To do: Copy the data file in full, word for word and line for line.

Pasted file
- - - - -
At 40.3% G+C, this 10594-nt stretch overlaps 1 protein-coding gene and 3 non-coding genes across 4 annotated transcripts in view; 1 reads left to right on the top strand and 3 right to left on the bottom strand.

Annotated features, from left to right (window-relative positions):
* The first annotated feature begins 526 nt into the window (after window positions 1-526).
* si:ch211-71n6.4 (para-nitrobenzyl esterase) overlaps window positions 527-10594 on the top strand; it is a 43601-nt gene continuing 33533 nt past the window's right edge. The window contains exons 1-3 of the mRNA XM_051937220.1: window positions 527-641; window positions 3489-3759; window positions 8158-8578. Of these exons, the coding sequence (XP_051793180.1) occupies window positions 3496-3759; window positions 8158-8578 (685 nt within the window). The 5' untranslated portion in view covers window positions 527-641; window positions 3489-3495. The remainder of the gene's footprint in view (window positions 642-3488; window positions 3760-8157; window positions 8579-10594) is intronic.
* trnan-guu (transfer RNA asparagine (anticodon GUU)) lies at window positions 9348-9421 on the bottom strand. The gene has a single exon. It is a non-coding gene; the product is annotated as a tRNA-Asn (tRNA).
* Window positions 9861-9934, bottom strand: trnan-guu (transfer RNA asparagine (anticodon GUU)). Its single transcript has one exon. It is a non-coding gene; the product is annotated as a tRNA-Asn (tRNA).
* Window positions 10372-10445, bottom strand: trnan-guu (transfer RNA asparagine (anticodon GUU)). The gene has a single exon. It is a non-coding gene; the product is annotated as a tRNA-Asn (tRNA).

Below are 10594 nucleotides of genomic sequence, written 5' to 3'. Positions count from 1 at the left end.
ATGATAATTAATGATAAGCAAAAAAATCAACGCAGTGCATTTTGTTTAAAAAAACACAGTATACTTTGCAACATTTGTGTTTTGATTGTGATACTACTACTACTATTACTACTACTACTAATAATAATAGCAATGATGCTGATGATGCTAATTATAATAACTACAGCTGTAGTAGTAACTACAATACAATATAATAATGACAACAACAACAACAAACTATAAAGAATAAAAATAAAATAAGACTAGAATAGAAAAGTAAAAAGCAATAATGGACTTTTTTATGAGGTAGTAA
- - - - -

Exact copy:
At 40.3% G+C, this 10594-nt stretch overlaps 1 protein-coding gene and 3 non-coding genes across 4 annotated transcripts in view; 1 reads left to right on the top strand and 3 right to left on the bottom strand.

Annotated features, from left to right (window-relative positions):
* The first annotated feature begins 526 nt into the window (after window positions 1-526).
* si:ch211-71n6.4 (para-nitrobenzyl esterase) overlaps window positions 527-10594 on the top strand; it is a 43601-nt gene continuing 33533 nt past the window's right edge. The window contains exons 1-3 of the mRNA XM_051937220.1: window positions 527-641; window positions 3489-3759; window positions 8158-8578. Of these exons, the coding sequence (XP_051793180.1) occupies window positions 3496-3759; window positions 8158-8578 (685 nt within the window). The 5' untranslated portion in view covers window positions 527-641; window positions 3489-3495. The remainder of the gene's footprint in view (window positions 642-3488; window positions 3760-8157; window positions 8579-10594) is intronic.
* trnan-guu (transfer RNA asparagine (anticodon GUU)) lies at window positions 9348-9421 on the bottom strand. The gene has a single exon. It is a non-coding gene; the product is annotated as a tRNA-Asn (tRNA).
* Window positions 9861-9934, bottom strand: trnan-guu (transfer RNA asparagine (anticodon GUU)). Its single transcript has one exon. It is a non-coding gene; the product is annotated as a tRNA-Asn (tRNA).
* Window positions 10372-10445, bottom strand: trnan-guu (transfer RNA asparagine (anticodon GUU)). The gene has a single exon. It is a non-coding gene; the product is annotated as a tRNA-Asn (tRNA).

Below are 10594 nucleotides of genomic sequence, written 5' to 3'. Positions count from 1 at the left end.
ATGATAATTAATGATAAGCAAAAAAATCAACGCAGTGCATTTTGTTTAAAAAAACACAGTATACTTTGCAACATTTGTGTTTTGATTGTGATACTACTACTACTATTACTACTACTACTAATAATAATAGCAATGATGCTGATGATGCTAATTATAATAACTACAGCTGTAGTAGTAACTACAATACAATATAATAATGACAACAACAACAACAAACTATAAAGAATAAAAATAAAATAAGACTAGAATAGAAAAGTAAAAAGCAATAATGGACTTTTTTATGAGGTAGTAA